A Weatherman Looks at Climate Change
The global warming debate is not about temperature. Climate always changes. Every 10 years, new statistics are generated for all U.S. cities based on the most recent 30 years of data. For example, my current home city of Bakersfield, Calif., used to average 5.72 inches of rain per year. A lot of people had that number memorized. Since 2001 the average is 6.49 inches. This .77-inch increase over 10 years does not mean, however, that there is global moistening and that at this rate our average will be 14.39 inches by the year 2100. Neither does it imply blame for the extra raindrops that now fall on Kern County.
The global warming debate is not about sober scientific understanding, either. In the really big picture (eons of time), we only have a few moments of reliable standardized temperature statistics from which to draw relationships and mark trends. Paleo-climatological temperature data is indirectly inferred, so modern comparisons do not conclusively prove anything.
Finally, the bulk of the global warming debate is not about finding solutions to problems. Anthropogenic, or human-caused, warming proponents have already decided what the solutions are and are working backward to identify the problems.
In fact, the great debate isn't a debate at all. It is a pronouncement, a declaration, and a one-sided assumption that the world will agree with their fact finding. Those who disagree with the fundamental theory of a looming manmade global warming catastrophe are subject to shame. They are called names, minimized and treated with disgust. Dr. Heidi Cullen of The Weather Channel would strip me of my CBM (Certified Broadcast Meteorologist) status because of my opinion.
How did we get to this point where civility in a scientific discourse was so rashly abandoned? It is like the bitter partisanship in government today. Where did this rabid activism come from? It came from the unshakable conviction that we must act now to avoid certain disaster. Extreme zeal in a cause can be good, but it also may blind a person to reason.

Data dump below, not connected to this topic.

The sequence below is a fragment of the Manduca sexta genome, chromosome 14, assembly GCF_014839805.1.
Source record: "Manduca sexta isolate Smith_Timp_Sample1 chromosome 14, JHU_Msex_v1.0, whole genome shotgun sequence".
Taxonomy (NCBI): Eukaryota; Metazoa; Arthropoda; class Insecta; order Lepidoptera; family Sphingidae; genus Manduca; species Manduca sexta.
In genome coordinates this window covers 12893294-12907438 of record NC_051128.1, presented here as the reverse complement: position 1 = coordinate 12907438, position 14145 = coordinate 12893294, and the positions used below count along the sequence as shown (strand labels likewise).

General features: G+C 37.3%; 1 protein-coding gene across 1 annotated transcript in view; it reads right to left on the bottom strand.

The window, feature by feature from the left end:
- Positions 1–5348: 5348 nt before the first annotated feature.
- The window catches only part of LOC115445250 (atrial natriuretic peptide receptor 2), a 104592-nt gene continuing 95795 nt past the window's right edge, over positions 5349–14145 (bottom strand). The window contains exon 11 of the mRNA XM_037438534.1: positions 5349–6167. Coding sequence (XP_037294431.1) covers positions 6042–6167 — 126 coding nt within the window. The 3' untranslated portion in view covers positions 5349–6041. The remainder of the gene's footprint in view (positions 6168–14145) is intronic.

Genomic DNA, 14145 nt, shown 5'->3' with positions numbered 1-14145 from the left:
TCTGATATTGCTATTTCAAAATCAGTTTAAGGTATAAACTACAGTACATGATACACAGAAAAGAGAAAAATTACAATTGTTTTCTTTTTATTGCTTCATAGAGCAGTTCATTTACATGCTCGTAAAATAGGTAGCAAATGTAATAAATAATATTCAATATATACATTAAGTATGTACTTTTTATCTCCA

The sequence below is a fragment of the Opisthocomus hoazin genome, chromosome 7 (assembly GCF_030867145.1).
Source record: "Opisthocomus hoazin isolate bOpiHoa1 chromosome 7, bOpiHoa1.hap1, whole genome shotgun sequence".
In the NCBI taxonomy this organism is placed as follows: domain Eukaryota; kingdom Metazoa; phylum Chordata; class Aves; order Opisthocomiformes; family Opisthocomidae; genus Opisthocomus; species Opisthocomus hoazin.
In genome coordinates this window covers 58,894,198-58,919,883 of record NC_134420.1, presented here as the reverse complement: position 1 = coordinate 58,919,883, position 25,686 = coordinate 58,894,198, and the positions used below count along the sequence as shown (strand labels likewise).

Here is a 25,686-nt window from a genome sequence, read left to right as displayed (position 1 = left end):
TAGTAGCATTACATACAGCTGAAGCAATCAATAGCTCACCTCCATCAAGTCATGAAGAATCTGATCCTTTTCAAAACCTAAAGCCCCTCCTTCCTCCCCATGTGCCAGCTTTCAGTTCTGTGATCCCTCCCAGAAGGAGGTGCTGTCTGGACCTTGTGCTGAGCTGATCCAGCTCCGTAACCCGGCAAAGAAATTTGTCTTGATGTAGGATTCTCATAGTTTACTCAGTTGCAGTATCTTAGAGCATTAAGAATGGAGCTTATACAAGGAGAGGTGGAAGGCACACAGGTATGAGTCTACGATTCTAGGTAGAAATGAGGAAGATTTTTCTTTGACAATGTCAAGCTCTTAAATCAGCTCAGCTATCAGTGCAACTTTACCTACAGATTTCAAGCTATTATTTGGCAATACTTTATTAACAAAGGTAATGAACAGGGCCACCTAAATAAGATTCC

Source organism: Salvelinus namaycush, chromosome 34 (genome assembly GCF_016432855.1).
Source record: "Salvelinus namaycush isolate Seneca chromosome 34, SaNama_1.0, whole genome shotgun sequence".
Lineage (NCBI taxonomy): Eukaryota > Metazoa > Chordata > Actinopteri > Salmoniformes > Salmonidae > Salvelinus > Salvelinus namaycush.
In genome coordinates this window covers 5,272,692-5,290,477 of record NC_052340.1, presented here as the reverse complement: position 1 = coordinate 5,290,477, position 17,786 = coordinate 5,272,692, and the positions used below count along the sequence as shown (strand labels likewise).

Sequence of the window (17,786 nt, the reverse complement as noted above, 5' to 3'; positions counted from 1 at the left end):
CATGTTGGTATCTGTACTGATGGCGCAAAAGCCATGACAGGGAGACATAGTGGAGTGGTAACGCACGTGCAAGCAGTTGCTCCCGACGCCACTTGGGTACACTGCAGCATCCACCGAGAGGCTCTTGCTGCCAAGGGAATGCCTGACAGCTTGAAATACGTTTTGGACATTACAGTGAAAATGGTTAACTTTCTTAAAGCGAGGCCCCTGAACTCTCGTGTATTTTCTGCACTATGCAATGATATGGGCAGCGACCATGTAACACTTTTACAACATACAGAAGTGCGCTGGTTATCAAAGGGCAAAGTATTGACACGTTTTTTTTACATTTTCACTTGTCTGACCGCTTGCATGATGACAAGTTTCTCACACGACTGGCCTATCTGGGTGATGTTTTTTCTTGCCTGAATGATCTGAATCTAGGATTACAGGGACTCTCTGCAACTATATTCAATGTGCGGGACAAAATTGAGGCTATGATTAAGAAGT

Recently, the Intergovernmental Panel on Climate Change (IPCC) issued its well-publicized report accusing mankind of culpability in the warming of the world. I have taken issue with the report, as have many of my meteorological colleagues. A friend asked me, "So, 2,500 scientists are wrong?" I replied, "Yes."
This would not be the first instance of a large body of people being wrong in their belief. There was a time tornado safety included opening windows; mercury was used in topical ointments; smoking was ubiquitous, and global cooling was going to kill us all. Not to mention other hysterias such as Y2K, McCarthyism, Jim Crow and the Spanish Inquisition. But my biggest concern is the widespread notion that there is a monolithic consensus on the subject of global warming. A constant drumbeat of "the science is settled" from every corner of media, government and academia has saturated public opinion. The science is not settled.